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-   -   Do you use Projects as Areas of Responsibility (http://forums.omnigroup.com/showthread.php?t=22568)

Mitch Wagner 2011-11-06 01:32 PM

Do you use Projects as Areas of Responsibility
 
I've been struggling on how to organize Areas of Responsibility in Omnifocus.

Here's the way I'm defining terms. I think this is standard GTD definitions:

"Projects" are efforts with a finite, describable end state. "Rebuild the engine on the 1967 T-Bird" is a project. It's a large collection of tasks, some sequential, some parallel, some single-action lists, which have a concluding state: The engine on your car has been rebuilt.

"Areas of Responsibility" are open-ended. "Car maintenance" is an Area of Responsibility. You're probably going to have at least one car your whole life, and they'll always need maintenance. "Car maintenance" can contain projects.

Several of the OF blogs I've read say that OF Projects should be just that -- Projects. Areas of Responsibility should be designated by folders.

But that doesn't make sense to me, because many of my Areas of Responsibility just contain single-action lists of actions. "Household chores" just means do laundry, pick up the living room, clean the catbox. Those are single-actions, they don't need projects. I could create a folder with just one single-action list in it, but that just seems silly to me.

How do you handle this kind of distinction within OF? Do you use OF projects for both GTD projects and GTD areas of responsibility?

whpalmer4 2011-11-06 02:12 PM

I just use a single action list (embedding action groups when something needs multiple steps).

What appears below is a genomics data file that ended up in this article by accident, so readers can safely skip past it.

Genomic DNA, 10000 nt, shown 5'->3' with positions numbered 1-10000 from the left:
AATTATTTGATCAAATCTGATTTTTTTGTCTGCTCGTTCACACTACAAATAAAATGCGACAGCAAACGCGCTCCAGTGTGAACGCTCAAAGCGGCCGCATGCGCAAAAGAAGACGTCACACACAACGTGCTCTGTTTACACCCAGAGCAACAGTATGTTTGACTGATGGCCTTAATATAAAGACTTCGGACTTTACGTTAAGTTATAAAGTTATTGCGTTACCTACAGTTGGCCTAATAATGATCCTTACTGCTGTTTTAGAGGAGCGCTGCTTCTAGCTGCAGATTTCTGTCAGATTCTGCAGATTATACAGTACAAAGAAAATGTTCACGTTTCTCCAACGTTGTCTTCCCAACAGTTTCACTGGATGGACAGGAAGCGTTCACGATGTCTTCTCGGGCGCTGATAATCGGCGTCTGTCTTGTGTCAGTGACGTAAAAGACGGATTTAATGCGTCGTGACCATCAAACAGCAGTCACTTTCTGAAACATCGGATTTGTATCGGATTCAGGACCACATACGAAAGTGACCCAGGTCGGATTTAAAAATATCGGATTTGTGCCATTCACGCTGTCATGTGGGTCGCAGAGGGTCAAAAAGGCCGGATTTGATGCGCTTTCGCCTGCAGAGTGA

Christian 2011-11-06 09:28 PM

GTD is just a rough idea I think. It has to be applied to your personal needs.

I do not go by what GTD says, in a strict sense. For example, for work I have a category because I have several multi-task projects in it as well as a single action list for single tasks. For other areas like sports I just use a single list. Many steps you have to actually undertake in order to get to a desired result are self explanatory, logical and indispensable. If I want to buy new running shoe I know I have to drive to the store, yell at the staff to show me the newest models, test them, pay them, drive back home. Do I need a single action for those logical, indispensable steps? No.

DrJJWMac 2011-11-07 06:33 AM

I consider Areas of Responsibility at a higher level. Examples of my Areas of Responsibility include ...

* Family
* Career
* Well-Being
* Supervising

They are Folders and contain Projects.

--
JJW

pjb 2011-11-08 10:22 AM

I use roles for folders like Homeowner, Spouse, Pet Owner,... Chores is a single actions list Project under Homeowner but Money Manager is a folder under Homeowner with it's own set of projects like Banking. I have a mix of projects and folders nested under the Areas of Responsibility folders which evolved over time but which now helps me narrow down focus as I need to work through my action lists.

Christian 2011-11-08 01:30 PM

[QUOTE=pjb;103810]I use roles for folders like Homeowner, Spouse, Pet Owner,... Chores is a single actions list Project under Homeowner but Money Manager is a folder under Homeowner with it's own set of projects like Banking. I have a mix of projects and folders nested under the Areas of Responsibility folders which evolved over time but which now helps me narrow down focus as I need to work through my action lists.[/QUOTE]

I have Pet Owner too. Subgroup of "cooking".

HEHEHEHEHE

marcdecarli 2011-12-08 07:35 AM

A very efficient way to deal with routine tasks is to create a folder called "Routine," and setup Single-Action Lists for each applicable area (i.e., Chores, Pets, Car Maintenance, Bills, etc.).